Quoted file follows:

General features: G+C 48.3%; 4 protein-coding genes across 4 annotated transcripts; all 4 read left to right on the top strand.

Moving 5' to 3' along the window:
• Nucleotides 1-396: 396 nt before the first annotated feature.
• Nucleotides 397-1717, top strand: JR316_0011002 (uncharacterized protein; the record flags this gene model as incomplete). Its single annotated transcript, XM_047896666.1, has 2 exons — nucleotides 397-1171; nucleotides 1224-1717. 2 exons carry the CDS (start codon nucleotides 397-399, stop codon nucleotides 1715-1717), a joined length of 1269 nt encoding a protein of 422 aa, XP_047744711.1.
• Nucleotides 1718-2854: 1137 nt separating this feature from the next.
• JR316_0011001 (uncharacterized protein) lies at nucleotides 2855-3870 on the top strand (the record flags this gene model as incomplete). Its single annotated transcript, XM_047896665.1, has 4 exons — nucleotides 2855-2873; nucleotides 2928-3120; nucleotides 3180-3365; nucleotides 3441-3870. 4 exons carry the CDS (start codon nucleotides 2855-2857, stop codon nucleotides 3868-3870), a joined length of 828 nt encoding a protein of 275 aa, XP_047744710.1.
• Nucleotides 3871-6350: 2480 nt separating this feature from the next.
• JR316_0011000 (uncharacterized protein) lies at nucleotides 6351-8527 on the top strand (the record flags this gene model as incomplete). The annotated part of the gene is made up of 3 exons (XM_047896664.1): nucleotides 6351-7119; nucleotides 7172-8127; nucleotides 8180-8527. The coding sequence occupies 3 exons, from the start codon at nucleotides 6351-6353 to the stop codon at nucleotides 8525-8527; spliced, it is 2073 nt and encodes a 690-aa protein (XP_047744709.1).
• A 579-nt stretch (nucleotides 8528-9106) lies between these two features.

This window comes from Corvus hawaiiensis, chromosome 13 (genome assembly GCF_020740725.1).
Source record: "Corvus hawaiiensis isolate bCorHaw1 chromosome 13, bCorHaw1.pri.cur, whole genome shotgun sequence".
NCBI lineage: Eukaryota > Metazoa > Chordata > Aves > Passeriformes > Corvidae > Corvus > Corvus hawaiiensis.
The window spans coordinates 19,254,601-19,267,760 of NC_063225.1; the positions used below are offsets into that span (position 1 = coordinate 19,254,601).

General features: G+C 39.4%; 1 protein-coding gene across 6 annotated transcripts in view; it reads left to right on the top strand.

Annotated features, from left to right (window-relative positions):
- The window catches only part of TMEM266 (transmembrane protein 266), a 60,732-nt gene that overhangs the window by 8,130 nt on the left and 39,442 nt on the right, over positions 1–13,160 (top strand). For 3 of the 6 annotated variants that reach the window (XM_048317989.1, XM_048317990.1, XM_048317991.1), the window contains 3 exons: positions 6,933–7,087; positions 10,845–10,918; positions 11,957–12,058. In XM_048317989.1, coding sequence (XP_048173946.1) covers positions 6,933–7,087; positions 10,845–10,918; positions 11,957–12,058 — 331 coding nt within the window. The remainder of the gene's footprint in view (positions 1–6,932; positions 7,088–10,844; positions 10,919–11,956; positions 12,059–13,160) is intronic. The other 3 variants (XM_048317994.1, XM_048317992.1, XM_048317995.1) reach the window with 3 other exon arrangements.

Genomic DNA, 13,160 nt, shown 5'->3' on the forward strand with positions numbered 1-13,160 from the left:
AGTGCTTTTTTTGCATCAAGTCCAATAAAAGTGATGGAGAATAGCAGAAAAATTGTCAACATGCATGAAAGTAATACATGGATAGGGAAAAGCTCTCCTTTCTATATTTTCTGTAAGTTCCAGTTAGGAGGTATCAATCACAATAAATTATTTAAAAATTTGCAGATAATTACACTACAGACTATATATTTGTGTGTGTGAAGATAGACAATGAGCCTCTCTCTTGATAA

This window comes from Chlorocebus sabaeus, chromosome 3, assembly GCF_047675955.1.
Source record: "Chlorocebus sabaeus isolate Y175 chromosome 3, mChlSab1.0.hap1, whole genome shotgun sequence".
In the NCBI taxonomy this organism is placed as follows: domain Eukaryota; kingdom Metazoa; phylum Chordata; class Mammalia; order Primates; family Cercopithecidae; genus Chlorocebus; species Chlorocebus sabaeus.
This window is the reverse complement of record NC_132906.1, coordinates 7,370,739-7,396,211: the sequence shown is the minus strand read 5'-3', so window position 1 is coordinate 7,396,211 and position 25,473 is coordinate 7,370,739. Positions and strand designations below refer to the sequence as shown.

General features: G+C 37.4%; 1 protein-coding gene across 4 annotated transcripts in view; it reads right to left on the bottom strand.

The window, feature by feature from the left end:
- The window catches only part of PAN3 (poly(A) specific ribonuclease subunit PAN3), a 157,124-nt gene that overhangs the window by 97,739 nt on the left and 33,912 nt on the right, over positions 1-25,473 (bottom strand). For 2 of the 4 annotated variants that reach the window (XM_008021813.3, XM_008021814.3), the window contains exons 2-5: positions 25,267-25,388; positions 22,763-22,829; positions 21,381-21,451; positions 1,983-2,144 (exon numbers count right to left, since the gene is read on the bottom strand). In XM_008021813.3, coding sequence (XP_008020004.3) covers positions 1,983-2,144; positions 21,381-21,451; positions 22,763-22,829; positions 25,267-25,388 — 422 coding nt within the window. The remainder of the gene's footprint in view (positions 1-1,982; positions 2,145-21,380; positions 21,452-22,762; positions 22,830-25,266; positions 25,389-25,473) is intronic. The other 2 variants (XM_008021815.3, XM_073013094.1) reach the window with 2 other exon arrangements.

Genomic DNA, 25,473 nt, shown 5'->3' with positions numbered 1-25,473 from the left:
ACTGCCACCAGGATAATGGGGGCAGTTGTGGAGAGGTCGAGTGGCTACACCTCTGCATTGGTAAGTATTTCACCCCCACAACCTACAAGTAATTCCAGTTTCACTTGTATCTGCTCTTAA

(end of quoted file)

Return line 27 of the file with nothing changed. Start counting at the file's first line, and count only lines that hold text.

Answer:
ACTGCCACCAGGATAATGGGGGCAGTTGTGGAGAGGTCGAGTGGCTACACCTCTGCATTGGTAAGTATTTCACCCCCACAACCTACAAGTAATTCCAGTTTCACTTGTATCTGCTCTTAA